Absurdly, this four-lane circle, set in 700 hectares among ancient olive groves and unspoiled villages, can be seen by the naked eye from space. NASA sites Nardo as one of the few man-made objects, along with the Great Wall of China and the Pyramids of Giza in Egypt, that shares the honour. To put Nardo’s enormous 16-metre-wide bowl into perspective, the old Holden speed bowl at Lang Lang was just 4.7km.
Nardo is now screened behind 40km of 2.5-metre-high concrete wall. It works: scoop photographers have mostly given up using it as a lucrative location. To enter the proving ground you drive under the bowl, and immediately become aware that most of the inner area remains farming land.
For our visit the various car makers on hand were told a journalist and photographer were there on official business. We gave our word not to snap any of the still-disguised, clearly visible, prototypes. What was equally obvious is that in a world where supercars are the norm, the manufacturers weren’t concerned about rivals seeing their new models two years before launch. Seems there is an unwritten etiquette between the engineers not to photograph competitor vehicles.
All have large individual garages some with long term contracts: when Porsche signed on for 12-years in 2007, it built four workshops. Apart from the weather, the attraction is a brilliant facility that includes virtually everything necessary to develop and test a supercar (or any car). Today, Nardo provides the ability to test fast-charging of electric vehicles, autonomous technologies and vehicle-to-vehicle communications.
Somehow we negotiated a small slot on the handling track. An hour cost $350 in 2008, Porsche won’t say how much today, only that “It’s approximately the same.”
This is a seriously fast track, 10.5metres wide, with significant elevation changes (like all good tracks), seven bends to the right and nine to the left, making it a truly exciting and a marvellously hard-to-learn challenge. One the Gallardo willing accepts. The Lambo, so planted it was impossible to get the tail to move out, even at full noise in second gear through the slowest corner, lifting mid-apex. Instead the Gallardo, I remember all too clearly, shifted into understeer from which there was no escaping.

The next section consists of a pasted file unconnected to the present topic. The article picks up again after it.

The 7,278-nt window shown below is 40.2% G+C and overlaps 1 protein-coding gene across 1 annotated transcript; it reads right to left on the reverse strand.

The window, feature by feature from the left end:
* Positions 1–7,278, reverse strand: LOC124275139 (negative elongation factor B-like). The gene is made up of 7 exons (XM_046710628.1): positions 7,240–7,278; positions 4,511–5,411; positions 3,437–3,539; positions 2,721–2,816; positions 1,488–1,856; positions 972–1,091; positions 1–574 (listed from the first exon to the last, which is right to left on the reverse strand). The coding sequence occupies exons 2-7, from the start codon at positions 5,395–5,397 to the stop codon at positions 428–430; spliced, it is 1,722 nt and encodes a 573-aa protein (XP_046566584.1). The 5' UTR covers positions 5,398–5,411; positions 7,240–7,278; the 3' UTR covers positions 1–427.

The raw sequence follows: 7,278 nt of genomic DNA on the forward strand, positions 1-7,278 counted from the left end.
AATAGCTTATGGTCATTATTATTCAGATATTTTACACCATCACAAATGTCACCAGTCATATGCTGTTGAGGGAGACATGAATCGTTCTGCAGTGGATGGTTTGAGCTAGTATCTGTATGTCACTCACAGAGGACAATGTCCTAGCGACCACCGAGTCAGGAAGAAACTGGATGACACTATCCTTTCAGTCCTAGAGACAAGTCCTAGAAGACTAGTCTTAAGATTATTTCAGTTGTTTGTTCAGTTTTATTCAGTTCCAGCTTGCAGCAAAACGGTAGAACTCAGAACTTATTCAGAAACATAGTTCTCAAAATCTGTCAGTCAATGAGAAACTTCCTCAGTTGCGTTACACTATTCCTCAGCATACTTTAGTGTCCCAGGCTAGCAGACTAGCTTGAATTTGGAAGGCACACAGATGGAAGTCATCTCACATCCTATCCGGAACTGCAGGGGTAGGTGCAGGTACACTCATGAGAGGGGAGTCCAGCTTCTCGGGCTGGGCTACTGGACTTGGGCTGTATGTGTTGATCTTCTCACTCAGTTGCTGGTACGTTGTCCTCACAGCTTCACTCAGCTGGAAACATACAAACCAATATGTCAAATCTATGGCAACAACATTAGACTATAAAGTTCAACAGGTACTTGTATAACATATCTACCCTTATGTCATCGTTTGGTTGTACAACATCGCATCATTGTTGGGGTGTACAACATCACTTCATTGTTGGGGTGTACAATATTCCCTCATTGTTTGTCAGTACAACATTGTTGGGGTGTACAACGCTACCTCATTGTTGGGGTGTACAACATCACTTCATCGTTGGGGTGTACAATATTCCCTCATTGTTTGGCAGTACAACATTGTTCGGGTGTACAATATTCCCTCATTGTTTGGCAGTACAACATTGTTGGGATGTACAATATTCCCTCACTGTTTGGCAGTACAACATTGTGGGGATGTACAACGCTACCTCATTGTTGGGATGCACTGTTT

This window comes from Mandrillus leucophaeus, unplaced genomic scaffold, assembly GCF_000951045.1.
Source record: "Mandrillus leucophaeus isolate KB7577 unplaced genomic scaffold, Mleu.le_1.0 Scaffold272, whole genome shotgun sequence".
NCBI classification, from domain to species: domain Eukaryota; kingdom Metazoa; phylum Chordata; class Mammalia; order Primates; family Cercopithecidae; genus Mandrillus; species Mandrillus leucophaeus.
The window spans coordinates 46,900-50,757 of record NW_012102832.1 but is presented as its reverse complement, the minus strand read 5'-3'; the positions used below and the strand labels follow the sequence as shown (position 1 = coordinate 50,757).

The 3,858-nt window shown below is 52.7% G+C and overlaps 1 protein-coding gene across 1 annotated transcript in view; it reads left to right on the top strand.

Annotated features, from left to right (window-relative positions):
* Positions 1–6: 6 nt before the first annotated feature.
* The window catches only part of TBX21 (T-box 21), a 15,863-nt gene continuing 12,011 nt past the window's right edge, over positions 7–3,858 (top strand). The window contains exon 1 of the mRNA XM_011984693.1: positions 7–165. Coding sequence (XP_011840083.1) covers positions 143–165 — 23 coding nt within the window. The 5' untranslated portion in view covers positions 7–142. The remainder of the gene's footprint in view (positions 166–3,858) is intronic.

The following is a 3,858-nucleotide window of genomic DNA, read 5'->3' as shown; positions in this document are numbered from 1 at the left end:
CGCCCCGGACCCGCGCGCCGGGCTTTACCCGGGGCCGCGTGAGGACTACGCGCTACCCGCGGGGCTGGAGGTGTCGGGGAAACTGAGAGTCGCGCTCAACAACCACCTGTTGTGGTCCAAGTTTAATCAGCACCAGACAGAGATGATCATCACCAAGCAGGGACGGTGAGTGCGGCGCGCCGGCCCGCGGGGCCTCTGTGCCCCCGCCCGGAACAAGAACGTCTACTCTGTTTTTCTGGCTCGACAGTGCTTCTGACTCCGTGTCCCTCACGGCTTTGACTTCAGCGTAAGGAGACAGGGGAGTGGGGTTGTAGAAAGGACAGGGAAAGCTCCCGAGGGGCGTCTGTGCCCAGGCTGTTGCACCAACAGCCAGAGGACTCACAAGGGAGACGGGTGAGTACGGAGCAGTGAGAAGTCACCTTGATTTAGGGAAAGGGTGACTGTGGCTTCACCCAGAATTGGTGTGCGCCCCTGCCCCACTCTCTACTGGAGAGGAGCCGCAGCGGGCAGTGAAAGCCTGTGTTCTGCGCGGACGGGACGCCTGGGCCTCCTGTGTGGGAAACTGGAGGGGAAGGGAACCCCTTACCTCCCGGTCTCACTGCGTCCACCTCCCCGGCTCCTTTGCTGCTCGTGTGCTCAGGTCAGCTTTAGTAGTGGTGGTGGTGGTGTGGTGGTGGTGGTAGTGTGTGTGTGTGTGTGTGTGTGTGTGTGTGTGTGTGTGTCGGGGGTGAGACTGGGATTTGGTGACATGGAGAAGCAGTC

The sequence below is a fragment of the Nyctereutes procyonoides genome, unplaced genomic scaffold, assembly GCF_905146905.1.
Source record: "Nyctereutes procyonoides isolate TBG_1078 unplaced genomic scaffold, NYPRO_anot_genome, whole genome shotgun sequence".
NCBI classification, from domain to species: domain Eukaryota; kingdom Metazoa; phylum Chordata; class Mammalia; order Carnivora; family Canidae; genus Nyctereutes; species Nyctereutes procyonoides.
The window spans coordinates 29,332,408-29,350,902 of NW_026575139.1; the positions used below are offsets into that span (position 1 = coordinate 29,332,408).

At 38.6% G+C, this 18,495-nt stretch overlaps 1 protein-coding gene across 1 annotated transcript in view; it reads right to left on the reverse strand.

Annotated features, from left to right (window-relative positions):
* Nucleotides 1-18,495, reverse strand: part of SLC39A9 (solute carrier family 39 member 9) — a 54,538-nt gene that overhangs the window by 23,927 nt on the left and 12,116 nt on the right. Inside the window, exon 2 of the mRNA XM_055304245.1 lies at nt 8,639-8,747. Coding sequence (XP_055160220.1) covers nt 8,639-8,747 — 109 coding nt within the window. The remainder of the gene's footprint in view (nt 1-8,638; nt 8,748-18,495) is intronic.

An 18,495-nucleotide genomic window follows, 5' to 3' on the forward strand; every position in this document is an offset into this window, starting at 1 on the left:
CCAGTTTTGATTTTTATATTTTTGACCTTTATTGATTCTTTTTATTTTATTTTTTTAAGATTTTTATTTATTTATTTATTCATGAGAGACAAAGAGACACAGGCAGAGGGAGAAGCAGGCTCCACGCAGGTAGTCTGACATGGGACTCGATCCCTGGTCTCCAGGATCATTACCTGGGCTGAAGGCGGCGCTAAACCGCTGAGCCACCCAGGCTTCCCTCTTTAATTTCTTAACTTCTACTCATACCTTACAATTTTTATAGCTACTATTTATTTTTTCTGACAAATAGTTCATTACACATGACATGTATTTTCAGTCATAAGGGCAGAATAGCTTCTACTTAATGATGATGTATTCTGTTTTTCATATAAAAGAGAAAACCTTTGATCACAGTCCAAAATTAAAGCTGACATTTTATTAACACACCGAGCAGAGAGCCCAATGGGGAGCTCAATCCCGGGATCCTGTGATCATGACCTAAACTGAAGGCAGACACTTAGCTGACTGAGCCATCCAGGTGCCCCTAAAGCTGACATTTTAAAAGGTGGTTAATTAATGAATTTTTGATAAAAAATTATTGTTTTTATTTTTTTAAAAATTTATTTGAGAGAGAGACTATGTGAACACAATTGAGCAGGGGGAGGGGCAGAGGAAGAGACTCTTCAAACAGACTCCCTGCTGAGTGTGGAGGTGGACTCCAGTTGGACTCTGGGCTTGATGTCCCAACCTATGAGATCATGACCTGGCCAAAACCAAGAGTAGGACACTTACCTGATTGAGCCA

Down the kilometre long straight we topped 250km/h before briefly braking for a long, left-hand sweeper that I managed to consume at 200km/h in fourth. Gentle turn-in, a tad more lock than expected and the car slices through the corner. For braver drivers than me, it would be flat in a modern supercar. No questioning the Gallardo’s stability or speed, only that in a constant understeer fight, it lacked the poise and balance of Ferrari’s F430 rival. All wheel drive ensures great traction: my preference is for greater agility and handling adjustability.
Easy to see why Porsche and Ferrari test drivers love the flowing nature of the track – I shouldn’t call it a circuit, for it doesn’t have FIA approval for F1 testing. We’ll know the VW Group is getting into F1 when the handling track is signed off by the FIA. Equally, I suspect even the best drivers lift for a spectacular hump – memories of the ‘Ring – that instantly hurls a fast car into space. In 2008 the ‘unofficial’ lap record of 2 minutes 43 seconds, an average of 137km/h, was held by a 430 Scuderia. No such record exists today, according to Nardo and an assortment of test drivers. I don’t believe
Aston Martin had booked the bowl for an hour for exclusive use at lunchtime, but we managed to sneak a few laps before the others returned. Speeds of up to 240km/h are allowed in general use, genuine high-speed testing demands the bowl is restricted to one car manufacturer.
So vast is the diameter on Nardo’s mildly angled top lane that at 200km/h the circle feels like a super-wide motorway sweeper. Snap-changing up through the gears at 8400rpm, the sounds of speed, tyres and engine and, especially, the impression of velocity, are diminished by the width of the track. Even 250km/h is a doddle. My notes reveal that at 280km/h the Lambo began to move around on the bumps 31 years of testing had provoked. As we top 300km/h, throttle hard against the footwell, the Gallardo was being punished by the lumps, the feeling of stability ever reduced.
In 2019 Porsche invested 35m Euros (A$56m) to completely resurface the bowl, install a new guard rail designed specifically for Nardo by Porsche Engineering, and completely renovate the facility.
In Porsche’s own words, development as an R&D centre is “continuously ongoing,” to ensure that the Porsche Engineering can meet the needs of around 90 automotive clients that include all the VW Group brands – including Scania and Ducati – but also BMW, FCA, Mercedes-Benz, Jaguar, Land Rover, Aston Martin, Maserati and Ferrari (for maximum speed tests).
Nardo? Brilliant, challenging, contradictory (like Italy) – driving heaven.